And there is large concern over those landlords who are still under water after the recession. For example, I’ve come across homeowners who were faced with a need to move several years ago for work purposes or to be closer to family. When they needed to move, these homeowners did not have enough equity to sell their home and chose to rent until they had enough equity to sell. Sometimes the rent doesn’t even cover the mortgage. Now that the market is improving, they’re once again considering off-loading their home, but with a new fee of removing the tenant so they can put the home on the market, they may not make ends meet in order to sell.

If you aren’t located within the City of Portland limits, or own your own home, you may be wondering why this would impact you. Remember that the majority of cities – even an hour driving time outside of Portland – are largely influenced by rent prices that landlords can get within the big city. For example, Oregon City or Beavercreek rent and real estate prices may not be as high as Portland, but they are still considered a suburb of Portland and are strongly impacted by what happens there. Rising rental prices in Portland creates rising rental prices across the entire region.

And how could this rule impact real estate sales? I’ve read many landlords simply saying that they will sell their rentals prior to the implementation of the new rule. Certainly this will deplete the supply of rentals, which could impact the rental market poorly. On the flip side, it will increase the supply of homes for sale. This would spur a lot of sales and could be of short-term benefit. However, as the law of supply and demand shows, the more supply, the lower the prices will become. Thus, our market may slow.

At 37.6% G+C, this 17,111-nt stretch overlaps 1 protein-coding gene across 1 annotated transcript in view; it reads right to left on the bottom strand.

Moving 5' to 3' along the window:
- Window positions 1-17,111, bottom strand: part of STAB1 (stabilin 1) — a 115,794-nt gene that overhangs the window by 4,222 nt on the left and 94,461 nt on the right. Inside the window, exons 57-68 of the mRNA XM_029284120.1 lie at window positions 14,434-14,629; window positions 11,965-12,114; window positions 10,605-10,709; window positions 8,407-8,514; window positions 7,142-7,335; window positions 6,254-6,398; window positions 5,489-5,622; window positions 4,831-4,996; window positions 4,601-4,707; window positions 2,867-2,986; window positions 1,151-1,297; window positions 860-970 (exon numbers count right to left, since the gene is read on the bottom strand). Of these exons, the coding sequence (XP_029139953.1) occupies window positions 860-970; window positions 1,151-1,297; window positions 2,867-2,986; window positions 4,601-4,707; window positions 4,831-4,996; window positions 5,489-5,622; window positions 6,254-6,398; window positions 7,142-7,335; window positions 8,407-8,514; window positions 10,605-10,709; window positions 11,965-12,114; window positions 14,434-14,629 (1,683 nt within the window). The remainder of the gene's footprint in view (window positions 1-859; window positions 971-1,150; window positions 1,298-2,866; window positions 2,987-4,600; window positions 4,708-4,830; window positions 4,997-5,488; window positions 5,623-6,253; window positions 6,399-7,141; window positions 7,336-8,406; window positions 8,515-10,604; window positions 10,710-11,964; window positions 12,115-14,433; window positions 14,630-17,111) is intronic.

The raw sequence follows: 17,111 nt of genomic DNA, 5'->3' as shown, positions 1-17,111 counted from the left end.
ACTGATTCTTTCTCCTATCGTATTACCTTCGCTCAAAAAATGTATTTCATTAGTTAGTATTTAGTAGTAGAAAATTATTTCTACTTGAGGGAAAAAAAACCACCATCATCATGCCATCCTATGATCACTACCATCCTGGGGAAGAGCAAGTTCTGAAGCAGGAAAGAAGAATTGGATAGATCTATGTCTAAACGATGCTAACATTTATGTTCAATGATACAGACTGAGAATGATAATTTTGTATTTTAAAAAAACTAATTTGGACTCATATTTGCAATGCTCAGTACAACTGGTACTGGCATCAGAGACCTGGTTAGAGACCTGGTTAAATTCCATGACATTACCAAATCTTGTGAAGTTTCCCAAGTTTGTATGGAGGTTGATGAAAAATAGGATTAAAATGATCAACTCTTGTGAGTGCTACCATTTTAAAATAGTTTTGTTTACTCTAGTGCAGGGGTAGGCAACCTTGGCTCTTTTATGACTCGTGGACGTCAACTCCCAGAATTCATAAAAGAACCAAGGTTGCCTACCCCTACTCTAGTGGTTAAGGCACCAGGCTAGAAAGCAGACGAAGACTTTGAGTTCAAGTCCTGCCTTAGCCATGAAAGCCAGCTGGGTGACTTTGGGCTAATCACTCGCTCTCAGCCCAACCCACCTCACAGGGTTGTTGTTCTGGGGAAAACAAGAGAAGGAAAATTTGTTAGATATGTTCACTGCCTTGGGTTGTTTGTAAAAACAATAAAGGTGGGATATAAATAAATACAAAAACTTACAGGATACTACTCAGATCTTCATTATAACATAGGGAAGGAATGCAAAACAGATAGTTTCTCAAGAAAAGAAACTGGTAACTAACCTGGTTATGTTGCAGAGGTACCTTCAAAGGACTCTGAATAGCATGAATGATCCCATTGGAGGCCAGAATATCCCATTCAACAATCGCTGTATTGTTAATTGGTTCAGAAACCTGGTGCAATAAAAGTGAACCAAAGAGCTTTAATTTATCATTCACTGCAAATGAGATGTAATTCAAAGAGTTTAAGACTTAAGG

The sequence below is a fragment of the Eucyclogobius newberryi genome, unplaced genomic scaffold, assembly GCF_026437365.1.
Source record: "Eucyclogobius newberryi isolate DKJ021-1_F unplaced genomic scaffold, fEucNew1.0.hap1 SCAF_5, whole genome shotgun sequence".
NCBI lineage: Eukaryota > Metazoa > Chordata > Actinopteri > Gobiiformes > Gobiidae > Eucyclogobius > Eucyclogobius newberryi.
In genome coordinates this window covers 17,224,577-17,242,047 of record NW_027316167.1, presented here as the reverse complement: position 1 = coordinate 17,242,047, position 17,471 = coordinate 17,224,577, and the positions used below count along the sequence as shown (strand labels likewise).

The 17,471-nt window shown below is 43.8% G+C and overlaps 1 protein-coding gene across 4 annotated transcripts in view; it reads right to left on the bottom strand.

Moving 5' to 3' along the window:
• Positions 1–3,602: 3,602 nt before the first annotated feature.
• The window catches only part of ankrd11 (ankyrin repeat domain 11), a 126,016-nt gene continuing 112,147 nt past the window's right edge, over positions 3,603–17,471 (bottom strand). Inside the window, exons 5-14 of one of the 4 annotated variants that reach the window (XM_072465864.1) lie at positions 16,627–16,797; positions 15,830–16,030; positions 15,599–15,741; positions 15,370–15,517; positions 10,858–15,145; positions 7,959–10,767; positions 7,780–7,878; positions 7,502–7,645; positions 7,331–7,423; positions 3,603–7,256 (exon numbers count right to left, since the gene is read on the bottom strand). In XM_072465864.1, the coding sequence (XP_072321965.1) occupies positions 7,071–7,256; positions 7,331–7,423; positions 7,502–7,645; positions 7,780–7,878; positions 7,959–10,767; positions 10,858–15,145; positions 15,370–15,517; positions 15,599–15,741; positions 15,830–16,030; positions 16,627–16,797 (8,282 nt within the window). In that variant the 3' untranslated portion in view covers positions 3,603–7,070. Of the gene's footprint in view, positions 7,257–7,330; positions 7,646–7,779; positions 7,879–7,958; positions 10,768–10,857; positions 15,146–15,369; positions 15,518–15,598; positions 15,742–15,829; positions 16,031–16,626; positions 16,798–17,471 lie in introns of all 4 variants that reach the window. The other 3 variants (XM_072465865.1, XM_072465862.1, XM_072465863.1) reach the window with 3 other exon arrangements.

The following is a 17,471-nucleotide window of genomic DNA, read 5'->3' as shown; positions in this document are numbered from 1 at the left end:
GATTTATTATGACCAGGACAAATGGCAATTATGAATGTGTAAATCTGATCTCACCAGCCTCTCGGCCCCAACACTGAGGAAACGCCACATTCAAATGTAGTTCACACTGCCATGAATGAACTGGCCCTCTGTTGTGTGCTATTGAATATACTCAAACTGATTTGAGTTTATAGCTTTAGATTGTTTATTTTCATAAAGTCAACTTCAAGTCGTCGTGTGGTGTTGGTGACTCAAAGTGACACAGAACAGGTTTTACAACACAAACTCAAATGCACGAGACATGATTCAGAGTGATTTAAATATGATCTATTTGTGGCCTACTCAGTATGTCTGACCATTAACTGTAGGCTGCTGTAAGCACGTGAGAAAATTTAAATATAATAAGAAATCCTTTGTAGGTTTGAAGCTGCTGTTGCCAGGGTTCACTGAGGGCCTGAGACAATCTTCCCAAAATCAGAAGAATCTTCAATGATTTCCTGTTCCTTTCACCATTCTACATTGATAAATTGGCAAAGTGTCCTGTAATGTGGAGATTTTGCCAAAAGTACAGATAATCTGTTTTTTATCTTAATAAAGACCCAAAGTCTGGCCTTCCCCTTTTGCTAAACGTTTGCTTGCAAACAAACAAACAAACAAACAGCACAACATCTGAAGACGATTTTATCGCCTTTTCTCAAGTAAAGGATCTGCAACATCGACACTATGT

The new rules could offer some relief to the families that are renting in Portland.  But it begs the question: will this regulation actually help, or do more harm than good?

I would ask the city commissioners to please consider this proposal very carefully – looking at how it could impact the real estate market on the whole – and to explore alternative solutions that would benefit both landlords and tenants. Surely there has to be some other options to look at and other ways to help the families that really need it.

What’s a concerned Portland-area resident to do? Express your concerns to the City. If you have any ideas on legislative changes that could benefit both tenants and landlords, by all means bring them forth.

If you are a renter and have been sitting on the sidelines thinking you aren’t able to buy, lending regulations have relaxed considerably in the last few years for those who couldn’t buy a home during the recession. There are even very low and no down-payment options to consider. I have a first-time home buyer course coming up that will be taught at the Oregon City Library on February 18th. More details are located here.